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Sunday, 30 November 2014

More Octopus Stinkhorns

Monday Mushroom #61

Just some more photos of the wonderful Octopus Stinkhorn - Clathrus archeri. I'm pleased to say it seems to be a very common, easy to spot mushroom in parks and gardens around Auckland. Its 'tentacles' are quite variable in form and colour.

Octopus Stinkhorn - Clathrus archeri

Octopus Stinkhorn - Clathrus archeri

Octopus Stinkhorn - Clathrus archeri

Octopus Stinkhorn - Clathrus archeri

Previous post with more photos is here:

Sunday, 23 November 2014

Mantis Hatchlings

I had been watching the ootheca of a springbok mantis - Miomantis caffra - on the wall next to my front door since I moved in here five months ago, then suddenly, last week it was covered in a swarm of tiny little mantis nymphs, each about 7mm long.

There were twenty on the first evening. With smaller numbers emerging over the next three days - all in the late afternoon.

I caught the hatching process on video a couple of times, but it is a long, slow process - emerging as a worm-shaped thing, and then wriggling to unfurl their limbs.

They then hang around on the ootheca until they have hardened and turned brown, after which they mostly seem to wait nearby until nightfall before dispersing.

These little guys still have a way to go to become a fully-fledged adult:

Tuesday, 11 November 2014

Hochstetter's Frog

 Here is Hochstetter's Frog - Leiopelma hochstetteri. This is probably the most endangered animal to be featured in this blog so far and it is also the first native terrestrial vertebrate I have found in New Zealand after 7 months of nature rambles.

Hochstetter's Frog - Leiopelma hochstetteri

The last few decades are full of tales of calamitous population crahses of various amphibians and while this frog is more widespread than the other native New Zealand frogs, it's habitat is fragmented and more in contact with the upheaval caused by human factors.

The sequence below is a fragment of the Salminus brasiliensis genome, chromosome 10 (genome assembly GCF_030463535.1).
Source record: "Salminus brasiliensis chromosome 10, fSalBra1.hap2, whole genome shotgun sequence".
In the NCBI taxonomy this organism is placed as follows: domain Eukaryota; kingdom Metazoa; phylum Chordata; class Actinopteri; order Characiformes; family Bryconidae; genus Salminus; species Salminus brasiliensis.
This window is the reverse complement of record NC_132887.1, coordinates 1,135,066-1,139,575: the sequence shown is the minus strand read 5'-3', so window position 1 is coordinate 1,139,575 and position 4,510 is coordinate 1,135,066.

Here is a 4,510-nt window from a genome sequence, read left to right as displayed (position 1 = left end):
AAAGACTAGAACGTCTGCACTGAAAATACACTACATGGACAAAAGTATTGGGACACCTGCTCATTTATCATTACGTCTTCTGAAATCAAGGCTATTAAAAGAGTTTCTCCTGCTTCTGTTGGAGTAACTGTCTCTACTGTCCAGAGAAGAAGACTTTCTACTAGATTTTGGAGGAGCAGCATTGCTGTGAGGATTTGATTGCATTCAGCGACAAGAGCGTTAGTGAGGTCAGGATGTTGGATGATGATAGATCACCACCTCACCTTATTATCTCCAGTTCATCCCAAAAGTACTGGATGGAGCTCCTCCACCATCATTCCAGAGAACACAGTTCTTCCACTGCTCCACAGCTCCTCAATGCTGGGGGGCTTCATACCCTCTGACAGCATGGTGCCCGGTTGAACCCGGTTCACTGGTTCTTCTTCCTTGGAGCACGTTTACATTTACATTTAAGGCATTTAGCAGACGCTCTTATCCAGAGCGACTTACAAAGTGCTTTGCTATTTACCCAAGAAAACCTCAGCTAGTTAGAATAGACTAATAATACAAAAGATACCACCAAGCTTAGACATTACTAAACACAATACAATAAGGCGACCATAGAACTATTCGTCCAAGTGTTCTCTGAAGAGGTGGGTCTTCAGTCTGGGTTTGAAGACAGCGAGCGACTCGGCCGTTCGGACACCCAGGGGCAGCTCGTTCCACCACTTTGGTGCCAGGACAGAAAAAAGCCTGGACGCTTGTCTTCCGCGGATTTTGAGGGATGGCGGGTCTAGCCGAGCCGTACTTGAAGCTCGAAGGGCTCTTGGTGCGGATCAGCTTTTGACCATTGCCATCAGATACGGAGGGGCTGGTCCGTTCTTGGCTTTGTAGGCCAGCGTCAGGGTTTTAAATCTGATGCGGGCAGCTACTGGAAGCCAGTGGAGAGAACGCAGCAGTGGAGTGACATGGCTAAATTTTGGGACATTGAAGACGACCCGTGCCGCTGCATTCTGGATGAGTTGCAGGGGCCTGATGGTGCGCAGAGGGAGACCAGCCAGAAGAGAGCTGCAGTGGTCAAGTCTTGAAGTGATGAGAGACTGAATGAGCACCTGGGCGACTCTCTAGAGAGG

Hochstetter's Frog - Leiopelma hochstetteri

An Enigma: I was recentlly reading Joel Samuel Polack's New Zealand Journal 1831-1837 (much recommended for the curious anecdotes and outrageously florid writing style!) He mentions frogs being widespread in swamps in New Zealand three times in the book. Each time he describes them as swamp dwelling creatures that croak loudly when it rains:

p150: ...became continually fearful of the croaking of frogs, who congregate in the adjoining marshes in great numbers, from the ridiculous superstitions of these 

p305: Their notes partake of the melodious croaking of the frogs, whose vocal powers are exerted for their own satisfaction in the adjacent swamps and morasses. 

p318: ...toads, frogs, with their barometrical croak! croak! abound in the swamps. These subsultive reptiles do not differ from the species in Europe, each being animated with a similar determination to subjoin their remarks with open throat on approaching rain ; and, near to mountainous districts, the situation of these hydromancers is no sinecure, from the frequency of the falling fluid.

The native New Zealand frogs are all practically silent - they don't even have the physiology to be capable of loud croaking. None of the existing species are swamp dwellers either. It would be interesting to see if anyone can find corroborating notes from the early years of the colony.

I found this article on the same topic form 1962:

Sunday, 9 November 2014

Austroboletus Niveus

Monday Mushroom #60

This is Austroboletus niveus - a fairly large and handsome bolette native to New Zealand.

Austroboletus niveus

It has a soft, spongy texture and is the only mushroom I know which, on handling, imparts a sticky, resin-like substance which is difficult to remove from the skin.

I haven't been able to find much written about it at all... :-/

Austroboletus niveus